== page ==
Overview of our Clinics
The Sheller Center houses three clinics: the Social Justice Lawyering Clinic, supervised by Clinical Professor Jennifer Lee; the new Collateral Consequences Clinic, to begin operation in spring 2020, supervised by Professor Shanda Sibley; and the Access to Justice Clinic, supervised by Professor Len Rieser.
Another clinic, Justice Lab, operated from 2016 to 2018 under the supervision of Prof. Colleen Shanahan. Justice Lab is not currently in operation, but information about its work is available here.
Social Justice Lawyering Clinic
In the Social Justice Lawyering Clinic (SJLC), students primarily represent low-wage workers and organizations engaged in labor, immigration, criminal justice, civil rights, and other advocacy impacting immigrants and workers. The clinic docket includes employment cases at all stages of proceedings before the state and federal courts. The clinic’s non-litigation work consists of the representation of grassroots organizations, legal nonprofits, and other entities involved in policy and legislative reform efforts, media advocacy, and community education. All students handle at least one litigation and one non-litigation matter. The SJLC seminar meets weekly and is centered on a practice-oriented examination of advocacy, where students can collectively strategize about their work while engaging in critical self-reflection about social justice lawyering.
Collateral Consequences Clinic
In the Collateral Consequences Clinic, students will work with community groups and public interest legal organizations on one of the most pressing concerns in civil rights today – that almost any interaction with the mechanisms of the criminal legal system can result in a lifelong deprivation of a person’s rights, and that these interactions and resultant deprivations fall disproportionately upon racial minorities and the poor. Projects will include policy campaigns and legislative advocacy around collateral consequences such as barriers to employment, education, housing, and public benefits; civil disabilities; and fines and fees associated with private contractors. Students may also have the opportunity to work on criminal justice reform, policing, and inmates’ rights issues, and to engage in community education projects.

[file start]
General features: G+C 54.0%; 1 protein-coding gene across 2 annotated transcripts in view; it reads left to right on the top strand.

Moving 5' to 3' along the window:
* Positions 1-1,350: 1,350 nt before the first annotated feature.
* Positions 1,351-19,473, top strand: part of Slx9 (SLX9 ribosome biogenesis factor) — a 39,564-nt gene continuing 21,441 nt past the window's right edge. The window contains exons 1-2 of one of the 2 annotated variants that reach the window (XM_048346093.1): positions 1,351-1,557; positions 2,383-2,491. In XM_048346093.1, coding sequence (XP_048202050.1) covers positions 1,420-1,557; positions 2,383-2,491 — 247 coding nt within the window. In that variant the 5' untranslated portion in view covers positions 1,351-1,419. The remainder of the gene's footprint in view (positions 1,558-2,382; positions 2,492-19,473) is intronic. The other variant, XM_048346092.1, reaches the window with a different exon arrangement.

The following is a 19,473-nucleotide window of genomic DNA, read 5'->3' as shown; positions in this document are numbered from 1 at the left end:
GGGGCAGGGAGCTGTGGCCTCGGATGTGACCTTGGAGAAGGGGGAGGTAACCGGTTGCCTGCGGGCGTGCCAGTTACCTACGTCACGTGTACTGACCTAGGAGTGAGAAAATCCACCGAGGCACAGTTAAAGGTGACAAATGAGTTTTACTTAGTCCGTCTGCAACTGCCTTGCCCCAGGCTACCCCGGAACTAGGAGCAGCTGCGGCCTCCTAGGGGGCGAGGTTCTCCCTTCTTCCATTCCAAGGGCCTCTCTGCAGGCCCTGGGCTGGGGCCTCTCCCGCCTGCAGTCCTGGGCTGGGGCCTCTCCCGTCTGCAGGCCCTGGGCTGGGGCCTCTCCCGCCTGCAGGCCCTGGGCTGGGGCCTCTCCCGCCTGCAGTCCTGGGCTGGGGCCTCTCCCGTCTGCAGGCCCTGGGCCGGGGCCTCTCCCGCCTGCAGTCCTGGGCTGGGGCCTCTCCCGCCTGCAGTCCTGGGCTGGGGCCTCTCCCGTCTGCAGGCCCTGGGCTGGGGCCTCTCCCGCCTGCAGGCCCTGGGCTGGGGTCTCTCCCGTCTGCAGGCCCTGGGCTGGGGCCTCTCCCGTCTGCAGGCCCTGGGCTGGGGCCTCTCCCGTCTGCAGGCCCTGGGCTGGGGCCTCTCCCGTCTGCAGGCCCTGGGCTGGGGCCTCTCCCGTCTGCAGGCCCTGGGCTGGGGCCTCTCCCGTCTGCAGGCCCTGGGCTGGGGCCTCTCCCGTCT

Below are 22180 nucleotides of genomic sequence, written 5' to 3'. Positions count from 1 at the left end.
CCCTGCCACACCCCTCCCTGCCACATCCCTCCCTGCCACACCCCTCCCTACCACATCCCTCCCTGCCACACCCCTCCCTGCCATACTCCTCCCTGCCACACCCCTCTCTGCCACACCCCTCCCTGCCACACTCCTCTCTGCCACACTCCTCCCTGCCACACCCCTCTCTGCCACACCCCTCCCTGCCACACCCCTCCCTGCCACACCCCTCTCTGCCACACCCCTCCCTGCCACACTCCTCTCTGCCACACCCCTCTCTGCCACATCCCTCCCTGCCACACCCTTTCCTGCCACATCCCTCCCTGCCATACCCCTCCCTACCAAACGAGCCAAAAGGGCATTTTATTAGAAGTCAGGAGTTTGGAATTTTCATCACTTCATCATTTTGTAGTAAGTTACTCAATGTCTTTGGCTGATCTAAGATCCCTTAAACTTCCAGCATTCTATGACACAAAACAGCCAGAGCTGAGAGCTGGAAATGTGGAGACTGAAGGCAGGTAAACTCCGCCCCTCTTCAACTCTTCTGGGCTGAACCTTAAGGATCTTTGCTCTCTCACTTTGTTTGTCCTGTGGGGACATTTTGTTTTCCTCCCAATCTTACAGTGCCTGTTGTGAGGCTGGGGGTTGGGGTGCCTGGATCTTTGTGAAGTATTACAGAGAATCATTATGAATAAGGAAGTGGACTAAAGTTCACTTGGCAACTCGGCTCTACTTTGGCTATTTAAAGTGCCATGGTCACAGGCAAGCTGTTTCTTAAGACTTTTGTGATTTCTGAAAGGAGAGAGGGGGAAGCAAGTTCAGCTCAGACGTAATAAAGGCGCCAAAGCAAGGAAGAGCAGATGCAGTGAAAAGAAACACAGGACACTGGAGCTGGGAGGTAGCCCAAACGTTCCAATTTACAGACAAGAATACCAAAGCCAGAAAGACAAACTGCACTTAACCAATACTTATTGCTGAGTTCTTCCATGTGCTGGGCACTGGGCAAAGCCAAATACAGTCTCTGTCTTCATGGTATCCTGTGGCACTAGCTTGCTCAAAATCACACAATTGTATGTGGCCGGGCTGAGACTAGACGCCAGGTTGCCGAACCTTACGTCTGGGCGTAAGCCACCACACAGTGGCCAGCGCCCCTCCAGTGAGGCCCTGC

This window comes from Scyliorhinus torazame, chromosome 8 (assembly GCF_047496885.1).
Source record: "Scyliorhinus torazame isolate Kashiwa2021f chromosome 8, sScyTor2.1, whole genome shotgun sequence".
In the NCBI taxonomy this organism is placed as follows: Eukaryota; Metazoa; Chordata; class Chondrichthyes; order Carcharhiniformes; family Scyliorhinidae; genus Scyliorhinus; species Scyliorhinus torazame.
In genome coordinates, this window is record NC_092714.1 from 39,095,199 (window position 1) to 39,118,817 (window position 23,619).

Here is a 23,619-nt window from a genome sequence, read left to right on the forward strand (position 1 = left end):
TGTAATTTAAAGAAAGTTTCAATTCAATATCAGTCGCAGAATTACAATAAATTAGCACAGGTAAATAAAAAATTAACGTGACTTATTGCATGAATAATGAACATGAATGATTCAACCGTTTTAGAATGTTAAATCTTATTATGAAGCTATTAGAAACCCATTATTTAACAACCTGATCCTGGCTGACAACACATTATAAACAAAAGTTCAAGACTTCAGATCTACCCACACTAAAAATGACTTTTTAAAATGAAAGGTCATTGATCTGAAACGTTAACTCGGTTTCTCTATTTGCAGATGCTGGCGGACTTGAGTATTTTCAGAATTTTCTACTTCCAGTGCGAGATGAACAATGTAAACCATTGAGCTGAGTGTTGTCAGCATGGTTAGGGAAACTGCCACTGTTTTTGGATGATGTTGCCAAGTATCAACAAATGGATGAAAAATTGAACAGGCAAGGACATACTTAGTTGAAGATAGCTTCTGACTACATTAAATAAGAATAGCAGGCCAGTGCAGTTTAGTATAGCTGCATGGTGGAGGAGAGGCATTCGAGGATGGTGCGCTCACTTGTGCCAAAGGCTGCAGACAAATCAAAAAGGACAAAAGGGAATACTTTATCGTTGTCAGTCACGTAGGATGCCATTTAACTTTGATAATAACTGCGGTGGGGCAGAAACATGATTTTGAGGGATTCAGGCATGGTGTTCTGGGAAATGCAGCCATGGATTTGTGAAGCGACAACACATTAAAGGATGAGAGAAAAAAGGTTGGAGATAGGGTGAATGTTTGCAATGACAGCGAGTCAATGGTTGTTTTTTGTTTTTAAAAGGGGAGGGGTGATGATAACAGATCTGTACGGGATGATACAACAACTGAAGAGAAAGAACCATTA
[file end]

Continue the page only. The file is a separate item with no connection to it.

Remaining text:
Access to Justice Clinic
In this new clinic, students will work on systemic projects aimed at increasing the availability of legal help to people of low and moderate means who are currently forced to navigate the civil justice system on their own. These projects will be conducted in collaboration with local organizations, such as legal non-profits, bar associations, and courts, that are actively seeking to improve access to civil justice for low- and moderate-income individuals.